One of my favorite writers, C.S. Lewis, once wrote, “God designed the human machine to run on Himself. He Himself is the fuel our spirits were designed to burn, or the food our spirits were designed to feed on. There is no other.” Prayer is more than a conversation — it is food for our souls! It brings healing. It brings safety and salvation. It is a refuge that can renew a weary soul. We were made to rely on the Lord in prayer.
Here are some of my favorite scripture references on prayer. I encourage you to look them up! They will be a great motivation for the seven weeks that lie ahead:
2 Samuel 22:3-4, 2 Chronicles 7:14, Psalm 102:17, Proverbs 15:8, Isaiah 40:29-31, Matthew 5:44, Matthew 6:5, Romans 8:26, Romans 12:12, Ephesians 6:18, Philippians 4:6, 1 Thessalonians 5:7, James 5:16
Prayer Helps Us Overcome Evil
Romans 8:37 and Luke 10:17 are powerful reminders that, when it comes to spiritual battles, physical strength is not what enables us to overcome. In prayer, even the physically weak can become strong and gain power over evil. “For our struggle is not against flesh and blood, but against the rulers, against the authorities, against the powers of this dark world and against the spiritual forces of evil in the heavenly realms” (Ephesians 6:12). When we call upon the name of Jesus and allow the Spirit to work through us, we aren’t just given the power to fight — we are given the power to defeat every evil and enemy that comes our way
Prayer Advances the Cause of Christ
God doesn’t need our help, but prayer allows us to enter into the ways in which He is at work in our lives and in the world around us. But prayer doesn’t just bring us closer to God. When we pray, especially in public, we help point others to Jesus too. And when God answers prayers, our testimony can serve as a witness for those who might be struggling with doubt.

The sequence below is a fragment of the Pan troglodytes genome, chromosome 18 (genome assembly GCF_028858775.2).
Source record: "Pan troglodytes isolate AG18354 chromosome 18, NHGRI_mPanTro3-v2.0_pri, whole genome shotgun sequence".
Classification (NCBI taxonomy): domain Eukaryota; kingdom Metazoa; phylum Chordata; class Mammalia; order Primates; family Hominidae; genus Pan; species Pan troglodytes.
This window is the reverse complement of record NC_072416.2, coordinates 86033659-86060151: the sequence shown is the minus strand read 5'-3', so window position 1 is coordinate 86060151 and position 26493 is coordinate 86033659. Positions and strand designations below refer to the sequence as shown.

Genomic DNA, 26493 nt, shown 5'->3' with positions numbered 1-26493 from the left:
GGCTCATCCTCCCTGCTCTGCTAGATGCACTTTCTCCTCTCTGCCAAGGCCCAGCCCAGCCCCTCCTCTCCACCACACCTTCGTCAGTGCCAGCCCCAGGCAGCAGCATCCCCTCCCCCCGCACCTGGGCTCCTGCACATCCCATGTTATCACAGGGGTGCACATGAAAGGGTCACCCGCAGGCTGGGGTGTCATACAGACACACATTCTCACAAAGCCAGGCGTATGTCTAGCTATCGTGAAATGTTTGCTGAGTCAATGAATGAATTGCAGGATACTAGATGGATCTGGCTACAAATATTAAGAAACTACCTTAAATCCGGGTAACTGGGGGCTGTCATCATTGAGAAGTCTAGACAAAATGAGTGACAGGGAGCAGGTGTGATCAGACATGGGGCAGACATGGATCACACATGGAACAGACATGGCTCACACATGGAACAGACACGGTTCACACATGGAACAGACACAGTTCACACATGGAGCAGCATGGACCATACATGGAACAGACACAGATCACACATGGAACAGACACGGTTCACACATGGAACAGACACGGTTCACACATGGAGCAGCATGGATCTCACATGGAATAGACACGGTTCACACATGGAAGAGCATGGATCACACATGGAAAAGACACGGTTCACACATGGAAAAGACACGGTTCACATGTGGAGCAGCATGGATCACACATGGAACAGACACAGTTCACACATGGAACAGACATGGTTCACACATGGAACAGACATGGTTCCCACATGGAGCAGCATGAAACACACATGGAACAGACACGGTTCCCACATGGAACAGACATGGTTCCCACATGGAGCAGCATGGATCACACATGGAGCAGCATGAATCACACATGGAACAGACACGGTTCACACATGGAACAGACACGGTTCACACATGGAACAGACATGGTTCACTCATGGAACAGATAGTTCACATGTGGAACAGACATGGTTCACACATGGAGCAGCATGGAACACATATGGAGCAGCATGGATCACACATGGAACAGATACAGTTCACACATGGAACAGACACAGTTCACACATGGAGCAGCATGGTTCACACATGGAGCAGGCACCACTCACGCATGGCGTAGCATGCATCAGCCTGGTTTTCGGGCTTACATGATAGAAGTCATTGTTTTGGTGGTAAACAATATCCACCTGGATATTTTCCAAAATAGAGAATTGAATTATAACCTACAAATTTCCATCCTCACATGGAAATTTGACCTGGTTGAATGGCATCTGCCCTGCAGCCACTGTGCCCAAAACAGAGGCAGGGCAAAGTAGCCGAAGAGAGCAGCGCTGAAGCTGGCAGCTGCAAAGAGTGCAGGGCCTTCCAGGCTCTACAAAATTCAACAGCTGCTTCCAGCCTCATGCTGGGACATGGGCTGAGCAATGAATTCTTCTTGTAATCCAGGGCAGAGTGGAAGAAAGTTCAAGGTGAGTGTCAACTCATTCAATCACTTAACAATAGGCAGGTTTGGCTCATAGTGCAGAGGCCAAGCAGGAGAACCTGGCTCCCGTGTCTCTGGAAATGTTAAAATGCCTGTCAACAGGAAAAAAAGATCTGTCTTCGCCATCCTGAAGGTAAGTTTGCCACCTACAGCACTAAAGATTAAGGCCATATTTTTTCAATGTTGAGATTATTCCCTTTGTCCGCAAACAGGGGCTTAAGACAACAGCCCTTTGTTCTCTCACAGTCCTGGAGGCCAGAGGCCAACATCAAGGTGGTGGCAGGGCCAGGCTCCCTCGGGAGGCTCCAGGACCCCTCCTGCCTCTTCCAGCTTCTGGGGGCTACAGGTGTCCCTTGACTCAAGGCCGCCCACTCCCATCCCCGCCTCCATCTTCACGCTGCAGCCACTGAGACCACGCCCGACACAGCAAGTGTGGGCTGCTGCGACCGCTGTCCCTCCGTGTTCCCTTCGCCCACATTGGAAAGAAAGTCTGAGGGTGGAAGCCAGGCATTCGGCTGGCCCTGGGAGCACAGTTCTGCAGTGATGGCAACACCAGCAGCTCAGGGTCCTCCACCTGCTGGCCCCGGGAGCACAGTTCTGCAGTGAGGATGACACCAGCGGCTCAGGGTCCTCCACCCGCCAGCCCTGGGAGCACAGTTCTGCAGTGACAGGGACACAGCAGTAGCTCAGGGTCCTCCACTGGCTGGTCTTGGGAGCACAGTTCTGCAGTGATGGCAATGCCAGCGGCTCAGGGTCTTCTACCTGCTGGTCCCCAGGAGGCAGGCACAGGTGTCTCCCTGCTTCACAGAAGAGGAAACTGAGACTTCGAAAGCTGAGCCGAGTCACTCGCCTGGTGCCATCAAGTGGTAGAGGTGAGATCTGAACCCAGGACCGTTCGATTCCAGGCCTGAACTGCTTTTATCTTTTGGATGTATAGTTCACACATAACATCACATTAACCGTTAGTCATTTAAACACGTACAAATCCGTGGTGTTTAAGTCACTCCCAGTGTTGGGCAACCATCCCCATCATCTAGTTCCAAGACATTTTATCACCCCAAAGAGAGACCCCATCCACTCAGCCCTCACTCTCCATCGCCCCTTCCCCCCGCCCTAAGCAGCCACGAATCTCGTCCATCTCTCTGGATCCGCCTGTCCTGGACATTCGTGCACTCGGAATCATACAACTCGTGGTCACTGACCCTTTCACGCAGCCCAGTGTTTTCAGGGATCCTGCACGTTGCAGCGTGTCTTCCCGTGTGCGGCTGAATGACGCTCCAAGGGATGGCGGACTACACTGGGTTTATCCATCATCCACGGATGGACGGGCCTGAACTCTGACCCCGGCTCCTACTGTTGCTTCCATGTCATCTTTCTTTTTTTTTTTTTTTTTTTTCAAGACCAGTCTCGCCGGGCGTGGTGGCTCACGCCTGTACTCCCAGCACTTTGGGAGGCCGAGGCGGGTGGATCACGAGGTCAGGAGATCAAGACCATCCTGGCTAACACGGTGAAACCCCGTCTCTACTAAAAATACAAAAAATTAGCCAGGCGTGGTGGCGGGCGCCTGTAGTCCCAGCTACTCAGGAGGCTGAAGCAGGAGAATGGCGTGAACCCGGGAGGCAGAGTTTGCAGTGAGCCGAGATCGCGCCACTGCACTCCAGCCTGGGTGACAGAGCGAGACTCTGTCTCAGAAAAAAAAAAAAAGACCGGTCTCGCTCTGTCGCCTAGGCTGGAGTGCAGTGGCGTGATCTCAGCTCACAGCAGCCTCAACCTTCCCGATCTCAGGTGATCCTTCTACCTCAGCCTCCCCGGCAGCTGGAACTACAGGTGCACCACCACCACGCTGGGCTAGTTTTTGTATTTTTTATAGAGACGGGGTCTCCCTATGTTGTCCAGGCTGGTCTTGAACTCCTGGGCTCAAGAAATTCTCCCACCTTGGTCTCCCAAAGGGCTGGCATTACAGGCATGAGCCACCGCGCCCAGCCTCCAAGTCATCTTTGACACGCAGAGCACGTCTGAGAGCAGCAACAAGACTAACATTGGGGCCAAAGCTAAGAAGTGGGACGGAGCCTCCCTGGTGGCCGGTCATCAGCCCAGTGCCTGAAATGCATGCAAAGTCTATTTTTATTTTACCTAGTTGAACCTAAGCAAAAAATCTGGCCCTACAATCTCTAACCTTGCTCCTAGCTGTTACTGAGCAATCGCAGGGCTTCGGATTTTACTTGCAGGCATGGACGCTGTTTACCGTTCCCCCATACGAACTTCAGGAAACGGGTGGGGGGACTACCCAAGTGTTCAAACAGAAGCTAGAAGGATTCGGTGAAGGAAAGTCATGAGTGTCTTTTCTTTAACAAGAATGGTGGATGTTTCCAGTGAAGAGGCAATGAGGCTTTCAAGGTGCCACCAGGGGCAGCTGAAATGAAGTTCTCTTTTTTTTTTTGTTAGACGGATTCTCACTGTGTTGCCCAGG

Prayer is Powerful
In Hebrews 11, we see that faith pleases God. Because prayer is an act of faith, we please God when we run to him in prayer. Like an earthly father longs to hear his son or daughters voice, our Heavenly Father longs to hear ours as well.
So my question to you today is this? How’s your prayer life? Are you setting aside time to spend with God each day?
There is no better time than right now to devote our days to walking in communion with God the Father. And the best way to walk with Him is to be connected to Him through prayer.
Later in this series, we’ll talk about how to create a weekly prayer schedule, but for today, why not aim to spend just five minutes with God? Turn your eyes to Him and talk to Him. Thank Him for who He is and praise Him for what He has done in your life. Then cast whatever cares you may have on Him and see where He might lead.
God is always near, and He desperately wants to hear from you.
If you want to go deeper and discover more about the power of prayer in your own life, you’re invited to join us over the next seven weeks as we continue this journey. You can sign up for my free newsletter in the sidebar to the right of this post, or just come back to the blog next week for the next #PowerofPrayerBlogSeries post.